Precipitation, on the other hand, means ‘throwing down of moisture’. Continuous condensation in the body of the air helps the water droplets to grow in size so that the resistance of the air fails to keep them suspended. In such cases, only an ascending air current can keep them floating in the air. In the absence of such a current, the products of condensation begin to fall on the earth’s surface. The process whereby the water vapour first condenses in the air and then falls on to the earth is called precipitation.
Discuss the principal elements of weather and climate and the major climatic controls.
The principal elements of weather and climate are temperature precipitation, moisture, pressure and winds. These are called elements because they are the ingredients out of which various weather and climate types are compounded. The temperature and precipitation are the main basic elements to which pressure, winds and other elements are related.
Temperature expresses the intensity of heat. Practically all the heat energy on the earth is the result of insulation or the increasing solar radiation. Unequal distribution of temperature over the earth’s surface causes differences in atmospheric pressure, which causes winds.
Higher the temperature, the greater is the capacity’ of air to hold moisture on cooling. The air is not able to retain all the moisture it gathers while warm. This leads to condensation and precipitation.
Thus, the temperature is the basic element on which other elements of climate depend.
The climatic controls are :
Latitude (or sun), distribution of land and water, the great semi¬permanent high and low-pressure belts, winds, altitude, mountain barriers, ocean currents and storms of various kinds.
Define the atmosphere. Explain its importance to human life.
The atmosphere is a mixture of air and various gases which envelopes the earth all around. It represents the gaseous realm of the earth. It is held to the earth by the force of gravity.
Importance of atmosphere:
- It contains gases like oxygen (essential for breathing) for man and animals and carbon dioxide for plants.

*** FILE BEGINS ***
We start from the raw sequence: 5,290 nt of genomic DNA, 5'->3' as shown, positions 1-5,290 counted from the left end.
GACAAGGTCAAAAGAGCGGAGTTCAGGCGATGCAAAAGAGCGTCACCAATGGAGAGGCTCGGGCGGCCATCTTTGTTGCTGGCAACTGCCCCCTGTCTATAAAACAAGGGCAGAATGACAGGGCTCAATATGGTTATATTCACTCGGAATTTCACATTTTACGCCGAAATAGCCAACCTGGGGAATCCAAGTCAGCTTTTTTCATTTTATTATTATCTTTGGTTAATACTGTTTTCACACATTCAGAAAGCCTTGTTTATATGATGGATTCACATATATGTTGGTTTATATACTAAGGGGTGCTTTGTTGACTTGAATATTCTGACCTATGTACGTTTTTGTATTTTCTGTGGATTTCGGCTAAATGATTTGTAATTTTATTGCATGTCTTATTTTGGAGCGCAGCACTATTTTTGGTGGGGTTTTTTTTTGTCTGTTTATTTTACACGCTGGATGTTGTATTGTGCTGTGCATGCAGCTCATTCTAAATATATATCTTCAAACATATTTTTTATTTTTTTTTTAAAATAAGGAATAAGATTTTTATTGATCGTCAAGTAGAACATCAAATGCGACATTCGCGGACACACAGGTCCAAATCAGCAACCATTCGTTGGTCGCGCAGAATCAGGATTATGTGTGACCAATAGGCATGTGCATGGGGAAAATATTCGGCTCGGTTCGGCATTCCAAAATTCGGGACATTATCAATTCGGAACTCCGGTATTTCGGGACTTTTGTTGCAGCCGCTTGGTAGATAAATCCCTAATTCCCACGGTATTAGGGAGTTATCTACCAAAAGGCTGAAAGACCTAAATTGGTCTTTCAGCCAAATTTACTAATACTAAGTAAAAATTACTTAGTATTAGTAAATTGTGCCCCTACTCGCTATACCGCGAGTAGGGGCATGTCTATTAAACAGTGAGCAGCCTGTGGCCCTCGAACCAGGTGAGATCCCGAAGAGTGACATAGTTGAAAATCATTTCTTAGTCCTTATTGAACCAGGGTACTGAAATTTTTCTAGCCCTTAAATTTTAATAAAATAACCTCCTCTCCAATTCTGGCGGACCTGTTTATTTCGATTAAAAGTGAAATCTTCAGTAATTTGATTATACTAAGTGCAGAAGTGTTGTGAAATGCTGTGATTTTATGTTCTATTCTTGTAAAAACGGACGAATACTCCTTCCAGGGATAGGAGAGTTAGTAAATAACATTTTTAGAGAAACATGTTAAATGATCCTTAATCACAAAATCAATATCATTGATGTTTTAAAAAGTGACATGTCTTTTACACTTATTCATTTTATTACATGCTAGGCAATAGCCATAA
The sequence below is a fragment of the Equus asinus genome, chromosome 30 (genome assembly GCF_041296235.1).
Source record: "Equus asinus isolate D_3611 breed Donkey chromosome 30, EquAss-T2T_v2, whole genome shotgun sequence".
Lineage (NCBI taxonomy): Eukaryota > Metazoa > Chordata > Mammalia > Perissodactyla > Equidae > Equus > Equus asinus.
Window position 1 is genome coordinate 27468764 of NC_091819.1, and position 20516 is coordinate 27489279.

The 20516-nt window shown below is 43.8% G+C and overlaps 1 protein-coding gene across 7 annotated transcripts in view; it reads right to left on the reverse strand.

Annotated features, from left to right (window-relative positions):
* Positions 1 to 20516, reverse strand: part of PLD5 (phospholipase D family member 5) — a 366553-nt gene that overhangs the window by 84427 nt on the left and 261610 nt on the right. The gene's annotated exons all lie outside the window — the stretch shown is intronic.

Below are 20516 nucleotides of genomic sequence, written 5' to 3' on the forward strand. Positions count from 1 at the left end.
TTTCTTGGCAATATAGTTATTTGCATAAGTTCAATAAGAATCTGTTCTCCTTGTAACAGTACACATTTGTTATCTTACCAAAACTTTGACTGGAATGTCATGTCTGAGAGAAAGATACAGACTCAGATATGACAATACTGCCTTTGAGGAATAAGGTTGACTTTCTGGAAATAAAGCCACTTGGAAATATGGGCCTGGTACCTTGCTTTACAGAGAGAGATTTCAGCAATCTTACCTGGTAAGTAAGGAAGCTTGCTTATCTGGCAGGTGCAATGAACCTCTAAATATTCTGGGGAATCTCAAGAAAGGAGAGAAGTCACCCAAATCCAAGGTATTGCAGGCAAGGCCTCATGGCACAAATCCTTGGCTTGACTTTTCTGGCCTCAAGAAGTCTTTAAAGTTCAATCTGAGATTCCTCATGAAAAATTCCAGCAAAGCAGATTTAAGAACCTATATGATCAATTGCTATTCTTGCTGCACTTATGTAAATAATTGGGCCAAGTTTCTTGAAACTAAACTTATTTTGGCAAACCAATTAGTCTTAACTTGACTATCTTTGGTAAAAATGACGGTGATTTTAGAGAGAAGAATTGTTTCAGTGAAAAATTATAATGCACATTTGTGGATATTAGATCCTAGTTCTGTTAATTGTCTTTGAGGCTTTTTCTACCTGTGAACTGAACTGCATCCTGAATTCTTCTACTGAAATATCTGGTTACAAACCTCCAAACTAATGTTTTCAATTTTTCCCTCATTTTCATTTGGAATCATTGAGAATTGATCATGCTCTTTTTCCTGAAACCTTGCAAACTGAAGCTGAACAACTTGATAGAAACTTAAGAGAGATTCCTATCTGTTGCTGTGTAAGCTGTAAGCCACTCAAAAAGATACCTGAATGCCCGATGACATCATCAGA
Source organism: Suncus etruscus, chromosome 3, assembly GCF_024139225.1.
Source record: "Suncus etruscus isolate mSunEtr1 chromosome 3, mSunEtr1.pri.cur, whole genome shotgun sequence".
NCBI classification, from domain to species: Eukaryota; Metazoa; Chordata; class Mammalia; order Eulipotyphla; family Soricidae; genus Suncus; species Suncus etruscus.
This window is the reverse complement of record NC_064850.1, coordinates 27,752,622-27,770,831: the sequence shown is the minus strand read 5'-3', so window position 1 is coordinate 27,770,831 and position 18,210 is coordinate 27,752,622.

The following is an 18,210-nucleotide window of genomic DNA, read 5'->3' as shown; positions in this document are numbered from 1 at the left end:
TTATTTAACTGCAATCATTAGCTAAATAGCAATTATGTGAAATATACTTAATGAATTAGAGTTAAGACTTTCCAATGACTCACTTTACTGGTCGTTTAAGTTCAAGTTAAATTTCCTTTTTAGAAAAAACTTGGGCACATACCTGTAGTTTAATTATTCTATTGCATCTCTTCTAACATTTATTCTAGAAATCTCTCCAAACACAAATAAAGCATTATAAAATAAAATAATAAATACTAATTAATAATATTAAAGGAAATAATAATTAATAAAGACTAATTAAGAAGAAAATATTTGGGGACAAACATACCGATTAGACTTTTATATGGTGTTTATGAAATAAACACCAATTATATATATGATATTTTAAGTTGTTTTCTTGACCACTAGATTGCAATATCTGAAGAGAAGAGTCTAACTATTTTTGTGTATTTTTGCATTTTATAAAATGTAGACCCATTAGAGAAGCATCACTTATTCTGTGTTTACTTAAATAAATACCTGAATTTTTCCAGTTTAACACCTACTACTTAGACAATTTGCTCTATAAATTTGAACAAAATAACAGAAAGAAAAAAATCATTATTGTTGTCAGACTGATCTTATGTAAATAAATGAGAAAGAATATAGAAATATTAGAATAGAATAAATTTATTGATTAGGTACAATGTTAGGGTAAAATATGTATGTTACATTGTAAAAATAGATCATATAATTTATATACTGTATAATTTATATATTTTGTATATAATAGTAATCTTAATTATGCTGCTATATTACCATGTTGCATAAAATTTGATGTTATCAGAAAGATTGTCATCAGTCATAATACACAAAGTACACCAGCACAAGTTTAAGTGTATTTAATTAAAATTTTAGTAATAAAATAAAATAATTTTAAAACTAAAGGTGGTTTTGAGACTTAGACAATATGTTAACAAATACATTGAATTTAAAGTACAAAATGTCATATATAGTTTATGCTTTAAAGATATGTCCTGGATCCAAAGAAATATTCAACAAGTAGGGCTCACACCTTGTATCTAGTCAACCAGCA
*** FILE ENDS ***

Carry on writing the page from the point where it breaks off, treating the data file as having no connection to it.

- By trapping the heat, it acts as a greenhouse. It keeps the earth
- One of its layer, the ionosphere, reflects radio waves back to the earth and makes radio communication possible.
- It protects us from the deadly cosmic rays and meteors which are continuously showered on the earth from outer space.
- All the weather phenomenon take place in the atmosphere. Presence of water vapour in the atmosphere brings many changes such as condensation and precipitation. These processes influence the human life, plants and animals.
- It absorbs ultraviolet rays.
- It acts as an air conditioner by moderating the extremes of heat ‘ and cold.
- It is a storehouse of water vapour.
Discuss the proportion of the constituent gases of the atmosphere.
The atmosphere is a mixture of various gases. It includes :
Nitrogen (N,), Oxygen (O,), Argon (Ar), Carbon dioxide (CO,), Neon (Ne), Helium (He), Ozone (O,), Hydrogen (H), Methane (CH4), Krypton (Kr) and Xenon (Xe).
Nitrogen (N2): It is a colourless, odourless gas, the main constituent (i.e. 78.8% by volume) of the atmosphere. It is an essential constituent of living organisms. It is an important element for plants.
Oxygen (O,): Constitutes 20.94% of the total volume of the atmosphere. It is the second most abundant gas. It is essential to plant and animal life.
Argon (Ar): It constitutes one per cent volume of the total atmosphere. It is an inert gas, does not take part in any chemical reaction.
Carbon dioxide: It constitutes a very small amount (0.03%). It is an important gas in the atmospheric process. It can absorb heat and thus allows the lower atmosphere to be warmed up by heat radiation from the sun and from the earth’s surface. Green plants in the process of photosynthesis utilise carbon dioxide from the atmosphere.
Neon (Ne): Neon is an inert gaseous element occurring in’ trivial quantities (0.0018%) in the atmosphere.
Helium (He): It exists primarily in the sun’s atmosphere. It is an inert element of the atmosphere.
Ozone (03): It is an allotropic form of oxygen (02). Its main concentration lies between 20 to 25 km. from the earth’s surface.
Hydrogen (H): It is the lightest element. It is gaseous and inflammable. It is used in many chemical processes.